nitrate salt (AgNO3), which, again, was found to be quite non-toxic
in animals and human cell cultures. Substantial antimicrobial
activity was found at 30 microns (μM) against E. coli.
If you take ionic silver products according to the manufacturer’s
recommended dosage, ionic silver will not cause argyria. That
said, since there are potential health risks involved if you
select the wrong formula, I recommend you use colloidal
silver
only under the guidance and supervision of a qualified
alternative health practitioner who can help you select a high-quality
product.

Statin
Users Beware… Your Cholesterol Medication May Not Mix Well
with Antibiotics!

In related
news, Canadian researchers16
warn that patients – especially the elderly – taking
cholesterol-lowering drugs
such as Lipitor, should avoid the antibiotics clarithromycin
and erythromycin, as these antibiotics inhibit the metabolism
of statins. Increased
drug concentrations in your body may cause muscle or kidney
damage, and even death. As reported by WebMD:17

“‘These
drugs do interact and cause difficulties for patients,’ said
lead researcher Dr. Amit Garg, a professor in the department
of epidemiology and biostatistics at the University of Western
Ontario in London, Ontario.
 These adverse reactions
are rare, Garg added. ‘Most people will be fine,’ he said. ‘But
at a population level, hundreds of preventable hospitalizations
are occurring.’ For someone taking a statin, the study suggests
that substituting a different antibiotic – azithromycin
– is safer because it doesn’t interfere with the metabolism
of statins. Another strategy is to stop the statin until the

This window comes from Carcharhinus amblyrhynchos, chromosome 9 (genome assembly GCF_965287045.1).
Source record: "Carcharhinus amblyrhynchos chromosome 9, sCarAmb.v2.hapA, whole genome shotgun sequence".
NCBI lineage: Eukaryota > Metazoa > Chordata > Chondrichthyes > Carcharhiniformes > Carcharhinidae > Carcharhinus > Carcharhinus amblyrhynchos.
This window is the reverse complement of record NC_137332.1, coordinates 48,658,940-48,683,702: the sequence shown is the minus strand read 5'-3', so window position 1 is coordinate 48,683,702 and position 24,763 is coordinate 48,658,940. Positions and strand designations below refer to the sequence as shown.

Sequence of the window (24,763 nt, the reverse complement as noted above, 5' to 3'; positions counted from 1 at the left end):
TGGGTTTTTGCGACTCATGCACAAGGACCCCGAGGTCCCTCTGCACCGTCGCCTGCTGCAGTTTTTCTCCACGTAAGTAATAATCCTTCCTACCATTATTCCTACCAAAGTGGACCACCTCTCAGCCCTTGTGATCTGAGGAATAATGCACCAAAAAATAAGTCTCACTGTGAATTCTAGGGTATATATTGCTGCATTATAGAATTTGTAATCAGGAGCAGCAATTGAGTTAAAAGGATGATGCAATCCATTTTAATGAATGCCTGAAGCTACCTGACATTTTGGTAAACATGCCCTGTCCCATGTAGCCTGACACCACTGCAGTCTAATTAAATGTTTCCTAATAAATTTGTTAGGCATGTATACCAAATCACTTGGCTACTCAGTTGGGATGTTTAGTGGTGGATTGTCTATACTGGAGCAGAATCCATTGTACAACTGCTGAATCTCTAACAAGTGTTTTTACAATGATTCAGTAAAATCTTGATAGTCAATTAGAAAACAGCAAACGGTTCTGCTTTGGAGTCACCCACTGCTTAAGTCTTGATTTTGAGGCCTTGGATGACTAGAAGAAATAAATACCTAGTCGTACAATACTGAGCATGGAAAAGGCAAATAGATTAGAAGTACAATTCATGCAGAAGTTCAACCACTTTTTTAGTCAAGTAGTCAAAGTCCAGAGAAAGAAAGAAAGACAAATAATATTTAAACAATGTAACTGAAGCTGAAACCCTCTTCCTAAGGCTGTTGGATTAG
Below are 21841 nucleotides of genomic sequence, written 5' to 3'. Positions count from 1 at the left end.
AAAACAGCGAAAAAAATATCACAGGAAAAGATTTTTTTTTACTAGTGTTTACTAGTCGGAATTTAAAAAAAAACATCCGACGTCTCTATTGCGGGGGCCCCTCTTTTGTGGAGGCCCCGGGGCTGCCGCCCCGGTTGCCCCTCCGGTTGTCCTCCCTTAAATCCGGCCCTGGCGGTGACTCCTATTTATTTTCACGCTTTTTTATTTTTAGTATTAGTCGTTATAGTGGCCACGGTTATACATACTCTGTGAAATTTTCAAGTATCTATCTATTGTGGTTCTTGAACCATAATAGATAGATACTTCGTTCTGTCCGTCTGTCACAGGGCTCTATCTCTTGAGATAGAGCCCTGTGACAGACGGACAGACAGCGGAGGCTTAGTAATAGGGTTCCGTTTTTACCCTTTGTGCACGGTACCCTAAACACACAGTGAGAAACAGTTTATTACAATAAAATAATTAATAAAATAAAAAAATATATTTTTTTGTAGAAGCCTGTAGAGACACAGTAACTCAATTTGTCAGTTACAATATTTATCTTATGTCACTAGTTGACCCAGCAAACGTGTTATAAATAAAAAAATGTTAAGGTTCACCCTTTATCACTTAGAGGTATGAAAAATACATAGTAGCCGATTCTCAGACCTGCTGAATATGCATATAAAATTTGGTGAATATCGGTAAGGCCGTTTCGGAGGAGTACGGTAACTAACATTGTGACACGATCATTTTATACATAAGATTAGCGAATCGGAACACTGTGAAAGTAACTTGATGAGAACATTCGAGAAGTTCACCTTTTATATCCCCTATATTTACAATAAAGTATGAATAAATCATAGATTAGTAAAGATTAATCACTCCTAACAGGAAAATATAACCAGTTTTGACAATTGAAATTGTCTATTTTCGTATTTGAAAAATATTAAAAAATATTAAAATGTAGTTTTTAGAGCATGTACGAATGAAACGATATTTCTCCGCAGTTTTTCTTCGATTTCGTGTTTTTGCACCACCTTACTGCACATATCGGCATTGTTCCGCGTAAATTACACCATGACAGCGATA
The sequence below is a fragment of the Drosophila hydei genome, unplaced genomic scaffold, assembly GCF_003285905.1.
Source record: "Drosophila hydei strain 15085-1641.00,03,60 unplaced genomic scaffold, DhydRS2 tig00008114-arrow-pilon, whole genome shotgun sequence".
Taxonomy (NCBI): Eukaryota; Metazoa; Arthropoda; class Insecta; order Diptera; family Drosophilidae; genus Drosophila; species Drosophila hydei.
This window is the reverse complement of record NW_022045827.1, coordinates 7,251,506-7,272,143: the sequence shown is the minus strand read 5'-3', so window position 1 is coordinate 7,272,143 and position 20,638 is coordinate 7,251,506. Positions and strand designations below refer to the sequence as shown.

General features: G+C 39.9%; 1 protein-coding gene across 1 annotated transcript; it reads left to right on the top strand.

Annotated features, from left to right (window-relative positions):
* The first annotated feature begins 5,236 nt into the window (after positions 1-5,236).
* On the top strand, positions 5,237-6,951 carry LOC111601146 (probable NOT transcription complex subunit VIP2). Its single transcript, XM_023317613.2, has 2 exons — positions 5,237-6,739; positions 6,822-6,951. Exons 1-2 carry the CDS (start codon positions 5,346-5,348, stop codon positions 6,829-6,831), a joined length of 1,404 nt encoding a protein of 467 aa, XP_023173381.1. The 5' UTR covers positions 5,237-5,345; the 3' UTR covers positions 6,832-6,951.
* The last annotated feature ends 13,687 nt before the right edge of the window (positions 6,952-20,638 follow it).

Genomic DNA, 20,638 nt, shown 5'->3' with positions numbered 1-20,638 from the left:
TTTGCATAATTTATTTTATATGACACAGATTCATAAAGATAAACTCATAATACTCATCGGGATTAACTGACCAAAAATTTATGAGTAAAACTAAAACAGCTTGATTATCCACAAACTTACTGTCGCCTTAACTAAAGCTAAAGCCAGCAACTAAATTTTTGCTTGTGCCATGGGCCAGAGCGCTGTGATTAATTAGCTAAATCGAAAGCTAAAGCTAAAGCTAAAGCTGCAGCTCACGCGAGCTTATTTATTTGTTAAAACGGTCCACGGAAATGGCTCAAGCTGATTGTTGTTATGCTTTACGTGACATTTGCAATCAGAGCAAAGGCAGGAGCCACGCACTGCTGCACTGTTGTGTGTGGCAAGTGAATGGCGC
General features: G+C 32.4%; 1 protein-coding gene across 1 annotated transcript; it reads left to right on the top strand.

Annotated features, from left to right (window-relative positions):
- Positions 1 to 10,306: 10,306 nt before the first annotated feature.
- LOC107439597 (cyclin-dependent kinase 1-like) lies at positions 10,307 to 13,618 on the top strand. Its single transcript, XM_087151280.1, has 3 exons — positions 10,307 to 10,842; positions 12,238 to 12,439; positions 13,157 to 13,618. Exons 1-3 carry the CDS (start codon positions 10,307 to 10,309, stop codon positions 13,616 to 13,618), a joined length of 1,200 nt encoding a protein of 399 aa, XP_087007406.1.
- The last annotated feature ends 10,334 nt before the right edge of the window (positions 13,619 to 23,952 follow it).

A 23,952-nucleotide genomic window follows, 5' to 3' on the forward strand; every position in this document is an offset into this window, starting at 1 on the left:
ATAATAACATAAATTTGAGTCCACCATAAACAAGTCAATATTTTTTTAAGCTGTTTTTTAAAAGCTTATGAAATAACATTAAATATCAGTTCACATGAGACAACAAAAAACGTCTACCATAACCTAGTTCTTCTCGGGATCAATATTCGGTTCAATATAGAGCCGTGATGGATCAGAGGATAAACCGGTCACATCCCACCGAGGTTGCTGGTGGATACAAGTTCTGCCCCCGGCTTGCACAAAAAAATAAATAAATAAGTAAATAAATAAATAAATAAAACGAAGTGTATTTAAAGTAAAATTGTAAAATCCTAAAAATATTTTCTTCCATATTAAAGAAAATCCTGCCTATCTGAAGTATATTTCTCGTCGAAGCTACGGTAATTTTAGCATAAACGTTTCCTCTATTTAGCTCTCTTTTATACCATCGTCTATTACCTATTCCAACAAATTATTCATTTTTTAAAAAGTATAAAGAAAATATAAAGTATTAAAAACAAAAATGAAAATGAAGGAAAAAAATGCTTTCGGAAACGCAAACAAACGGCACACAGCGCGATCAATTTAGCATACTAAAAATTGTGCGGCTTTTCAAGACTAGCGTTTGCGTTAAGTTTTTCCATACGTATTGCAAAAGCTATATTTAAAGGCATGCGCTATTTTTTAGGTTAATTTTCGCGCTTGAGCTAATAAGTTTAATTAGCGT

antibiotic course is finished, Garg said.”

What You Can
Do to Help Stop the Spread of Antibiotic-Resistant Disease

You can
help yourself and your community by using antibiotics only
when absolutely necessary
and by purchasing organic, antibiotic-free
meats and other foods. Even though the problem of antibiotic
resistance needs to be stemmed through public policy on a nationwide
level, the more people who get involved on a personal level
to stop unnecessary antibiotic use the better.

Remember,
not every bacterial infection needs to be treated with a drug.
First, as an all-around preventive measure, you’ll want
to make sure your vitamin
D
level is optimized year-round, especially during pregnancy,
along with vitamin
K2
. But there are also a number of natural compounds that
can help boost your immune system function to help rid you of
an infection, including:

  • Oregano
    (oil of oregano)
  • Garlic
  • Echinacea
  • Manuka
    honey (for topical application)

Last but
not least, the use of silver compounds appears to bring new
hope against antibiotic-resistant pathogens. Still, creating
more potent antibiotics, regardless of how that’s achieved,
will not help us in the long run unless we also address the
root causes of antibiotic resistance, which is rampant overuse
– in medicine, but perhaps even more importantly, in agriculture.

If you
live in the United States and want to get involved on a national
level, Food Democracy Now! has created a petition
against the overuse of antibiotics in livestock production.18
If you care about this issue, I suggest you use this petition
to make your voice heard.

Sources
and References

July
5, 2013

Copyright ©
2013 Dr. Joseph Mercola

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Best of Joseph Mercola


Republished with permission from: Lew Rockwell